Does Vučić have an opposition?
Vučić will not have principle opposition to his policies in parliament, though it may prove more difficult to implement his policies, as more actors will have the ability to opportunistically cause the government embarrassment. It remains to be seen whether he has more of a grip on his own party, following a showdown with the supporters of the president of the republic, Nikolić. His allies will also presumably demand a higher price for their services, to deliver the majority won at the ballot box.
But all this will mean Vučić will be tempted to play his allies off against each other and possibly, like after the last election, draw in external support from other parties and coalitions to shore up his own position. Whether his erstwhile allies in two governments since 2012, the Socialists, will hope to continue in government or position themselves as a government in waiting remains a major question. Early indications are that Vučić is not enthusiastic to continue cooperation.
Vučić may therefore try to win others over to his governing coalition. There are, for instance, eight parties among the three main liberal coalitions to cross the 5% barrier. One, called ’We’ve had enough!’ (Dosta je bilo!) is in fact led by a former Vučić finance minister, who has billed himself as the uber (neo)liberal on offer. The level of politics coming from the liberal parties during the election campaign, moreover, was exceptionally low. Their response to Vučić’s antidemocratic reign has been to reduce their campaigns to an anti-Vučić message, with no policy differentiation whatsoever. Since Vučić took over most of their policies in the foreign policy and domestic economic spheres, it should not be impossible to see some of them tempted by government.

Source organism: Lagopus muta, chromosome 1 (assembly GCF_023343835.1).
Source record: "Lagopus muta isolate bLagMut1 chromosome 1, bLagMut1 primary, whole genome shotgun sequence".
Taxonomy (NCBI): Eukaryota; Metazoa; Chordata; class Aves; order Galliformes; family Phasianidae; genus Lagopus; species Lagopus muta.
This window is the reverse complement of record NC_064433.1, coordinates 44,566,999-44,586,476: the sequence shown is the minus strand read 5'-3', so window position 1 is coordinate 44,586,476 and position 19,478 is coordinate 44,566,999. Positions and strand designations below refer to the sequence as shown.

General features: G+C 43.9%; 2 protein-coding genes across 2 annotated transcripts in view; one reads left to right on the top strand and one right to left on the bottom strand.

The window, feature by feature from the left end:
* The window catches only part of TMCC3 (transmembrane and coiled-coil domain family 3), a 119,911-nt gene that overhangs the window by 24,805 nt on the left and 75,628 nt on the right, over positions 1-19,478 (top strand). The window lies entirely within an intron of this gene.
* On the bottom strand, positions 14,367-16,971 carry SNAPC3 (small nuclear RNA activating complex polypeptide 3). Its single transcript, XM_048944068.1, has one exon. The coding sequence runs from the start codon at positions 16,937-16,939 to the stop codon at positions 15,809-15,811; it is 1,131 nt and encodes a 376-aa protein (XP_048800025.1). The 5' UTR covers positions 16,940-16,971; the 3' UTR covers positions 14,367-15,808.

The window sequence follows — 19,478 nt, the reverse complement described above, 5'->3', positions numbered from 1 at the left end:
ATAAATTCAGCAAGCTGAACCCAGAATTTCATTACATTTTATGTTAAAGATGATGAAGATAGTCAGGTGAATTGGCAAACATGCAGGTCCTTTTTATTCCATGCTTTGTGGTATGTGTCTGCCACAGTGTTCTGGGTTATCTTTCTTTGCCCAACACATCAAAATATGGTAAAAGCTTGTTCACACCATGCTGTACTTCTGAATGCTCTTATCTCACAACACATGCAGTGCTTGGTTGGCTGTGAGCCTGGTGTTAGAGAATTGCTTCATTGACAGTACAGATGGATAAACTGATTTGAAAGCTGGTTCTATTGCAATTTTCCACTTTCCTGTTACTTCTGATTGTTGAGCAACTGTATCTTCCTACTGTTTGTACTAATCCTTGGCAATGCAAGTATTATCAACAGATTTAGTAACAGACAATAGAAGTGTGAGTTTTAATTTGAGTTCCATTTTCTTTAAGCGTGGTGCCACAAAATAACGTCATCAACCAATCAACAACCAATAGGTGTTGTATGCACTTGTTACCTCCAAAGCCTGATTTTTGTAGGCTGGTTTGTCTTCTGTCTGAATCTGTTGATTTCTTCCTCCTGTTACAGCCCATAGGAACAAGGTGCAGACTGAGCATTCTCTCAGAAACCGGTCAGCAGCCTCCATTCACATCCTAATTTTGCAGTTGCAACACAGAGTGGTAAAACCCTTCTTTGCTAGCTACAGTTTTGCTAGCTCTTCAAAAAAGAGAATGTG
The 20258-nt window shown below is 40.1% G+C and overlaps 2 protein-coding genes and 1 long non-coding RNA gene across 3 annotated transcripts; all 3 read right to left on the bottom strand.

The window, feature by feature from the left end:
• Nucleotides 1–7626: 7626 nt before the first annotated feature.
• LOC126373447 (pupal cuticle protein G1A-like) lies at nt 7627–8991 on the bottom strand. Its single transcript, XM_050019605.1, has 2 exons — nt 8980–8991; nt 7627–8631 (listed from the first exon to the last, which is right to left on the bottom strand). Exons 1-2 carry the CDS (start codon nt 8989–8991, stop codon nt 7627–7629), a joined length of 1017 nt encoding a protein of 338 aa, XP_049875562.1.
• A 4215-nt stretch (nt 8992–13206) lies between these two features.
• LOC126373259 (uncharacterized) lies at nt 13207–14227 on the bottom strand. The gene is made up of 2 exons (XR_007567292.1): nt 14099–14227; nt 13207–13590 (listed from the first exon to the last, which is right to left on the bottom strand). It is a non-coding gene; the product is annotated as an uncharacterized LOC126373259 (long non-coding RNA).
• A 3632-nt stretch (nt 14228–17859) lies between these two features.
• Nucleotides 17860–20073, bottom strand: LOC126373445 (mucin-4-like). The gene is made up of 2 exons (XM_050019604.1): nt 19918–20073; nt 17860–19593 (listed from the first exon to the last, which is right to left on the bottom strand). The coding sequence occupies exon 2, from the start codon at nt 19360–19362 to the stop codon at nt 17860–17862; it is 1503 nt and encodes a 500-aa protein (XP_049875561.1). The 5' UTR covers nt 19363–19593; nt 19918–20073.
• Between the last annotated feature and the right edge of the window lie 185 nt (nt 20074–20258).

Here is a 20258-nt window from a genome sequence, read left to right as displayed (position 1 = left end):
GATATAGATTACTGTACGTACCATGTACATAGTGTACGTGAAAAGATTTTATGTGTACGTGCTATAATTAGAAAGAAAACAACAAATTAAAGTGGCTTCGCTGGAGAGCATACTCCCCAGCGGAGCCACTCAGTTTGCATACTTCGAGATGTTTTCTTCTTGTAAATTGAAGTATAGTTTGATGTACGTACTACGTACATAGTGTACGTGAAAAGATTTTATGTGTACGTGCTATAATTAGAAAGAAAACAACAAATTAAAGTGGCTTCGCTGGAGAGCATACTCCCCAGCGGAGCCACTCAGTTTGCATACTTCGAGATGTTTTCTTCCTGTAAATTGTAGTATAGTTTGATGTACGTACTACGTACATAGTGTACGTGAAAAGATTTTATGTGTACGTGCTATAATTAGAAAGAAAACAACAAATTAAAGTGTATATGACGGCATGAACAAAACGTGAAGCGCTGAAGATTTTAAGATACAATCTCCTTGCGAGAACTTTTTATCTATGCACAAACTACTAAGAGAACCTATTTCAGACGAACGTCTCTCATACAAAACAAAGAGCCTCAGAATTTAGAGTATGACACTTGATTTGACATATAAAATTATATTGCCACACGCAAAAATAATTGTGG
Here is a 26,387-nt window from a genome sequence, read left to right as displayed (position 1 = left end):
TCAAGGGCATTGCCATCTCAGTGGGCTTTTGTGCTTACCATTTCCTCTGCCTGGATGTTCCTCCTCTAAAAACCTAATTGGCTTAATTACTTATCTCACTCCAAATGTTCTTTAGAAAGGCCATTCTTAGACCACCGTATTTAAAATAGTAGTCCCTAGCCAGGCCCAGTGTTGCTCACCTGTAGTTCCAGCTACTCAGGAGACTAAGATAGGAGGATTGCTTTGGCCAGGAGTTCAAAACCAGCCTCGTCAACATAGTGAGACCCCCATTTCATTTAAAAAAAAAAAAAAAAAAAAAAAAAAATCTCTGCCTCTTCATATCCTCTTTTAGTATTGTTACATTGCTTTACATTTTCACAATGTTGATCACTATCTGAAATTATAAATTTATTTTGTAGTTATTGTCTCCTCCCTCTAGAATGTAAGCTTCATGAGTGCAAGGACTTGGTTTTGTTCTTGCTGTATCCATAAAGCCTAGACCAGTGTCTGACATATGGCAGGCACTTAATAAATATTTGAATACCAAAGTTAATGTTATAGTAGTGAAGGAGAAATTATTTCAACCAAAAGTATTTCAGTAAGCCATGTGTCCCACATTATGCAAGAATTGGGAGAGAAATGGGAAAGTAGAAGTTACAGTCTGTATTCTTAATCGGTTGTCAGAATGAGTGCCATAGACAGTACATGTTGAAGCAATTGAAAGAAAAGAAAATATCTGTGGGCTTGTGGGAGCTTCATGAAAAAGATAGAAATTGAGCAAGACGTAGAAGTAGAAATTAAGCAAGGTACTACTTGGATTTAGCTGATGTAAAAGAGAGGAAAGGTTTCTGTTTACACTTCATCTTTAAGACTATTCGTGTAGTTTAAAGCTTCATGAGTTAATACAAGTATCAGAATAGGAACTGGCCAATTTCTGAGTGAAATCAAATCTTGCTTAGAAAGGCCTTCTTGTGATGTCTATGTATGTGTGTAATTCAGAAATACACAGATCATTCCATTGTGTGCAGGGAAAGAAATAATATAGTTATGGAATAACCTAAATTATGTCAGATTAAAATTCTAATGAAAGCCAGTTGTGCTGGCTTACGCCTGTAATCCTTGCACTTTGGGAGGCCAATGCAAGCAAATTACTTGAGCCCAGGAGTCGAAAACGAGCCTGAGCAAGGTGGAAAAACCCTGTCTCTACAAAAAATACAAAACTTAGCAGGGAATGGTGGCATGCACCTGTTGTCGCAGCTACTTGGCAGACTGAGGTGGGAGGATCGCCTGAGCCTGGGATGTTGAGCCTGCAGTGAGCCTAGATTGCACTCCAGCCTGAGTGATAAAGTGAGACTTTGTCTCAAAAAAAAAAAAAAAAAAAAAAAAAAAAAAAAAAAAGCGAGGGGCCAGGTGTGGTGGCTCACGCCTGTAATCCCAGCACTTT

Yet whether the price will be too heavy for Vučić remains to be seen. Two other major coalitions to pass the 5% barrier will more likely be more consistent opponents, if only because their geopolitical orientation on Russia defines their political trajectory. Vučić’s former party, led by Vojislav Šešelj, acquitted by the Hague Tribunal of war crimes, despite obvious guilt, looks like a corpse led by a man in advanced stages of cancer. It is, however, a party which will raise political tensions in Serbia and the region, reviving the rhetoric of wartime and opening spaces for violent and racist politics.
Also worrying is the entrance in parliament of a coalition of the conservative Democratic Party of Serbia and the proto-fascist “Dveri”. Though Vučić may be able to lean on these parties should he wish to occasionally support Russia in foreign policy, he will more likely use these parties as a warning to the West that alternatives to him may indeed exist in the form of much nastier, pro-Russian parties. To what extent a party like Dveri can be controlled is an enigma. As social discontent will inevitably rise with privatisation and cuts, Dveri may be the party that attempts to garner support through xenophobic campaigns against foreign-imposed policies.
Sadly, the left in Serbia has failed to move significantly forward since 2014. The apparently left split from the Democratic Party that set up the new Serbian Left ran a schizophrenic campaign with mixed liberal, right-wing and left-wing messages, winning a derisory vote of less than one percent. Meanwhile, the Left Summit of Serbia, which united most of the activist and NGO left, and participated in union-led mobilisations against Vučić’s privatisation laws, remained focused on internal affairs and did not make headway in the last period. Possibilities for intervention in struggles and contestation of both government policy and rightwing mobilisation will clearly remain, however, but only time will tell whether the left will be able to intervene successfully, and introduce a badly needed, class-based alternative to neoliberal austerity, imperialist integration and nationalist backlash.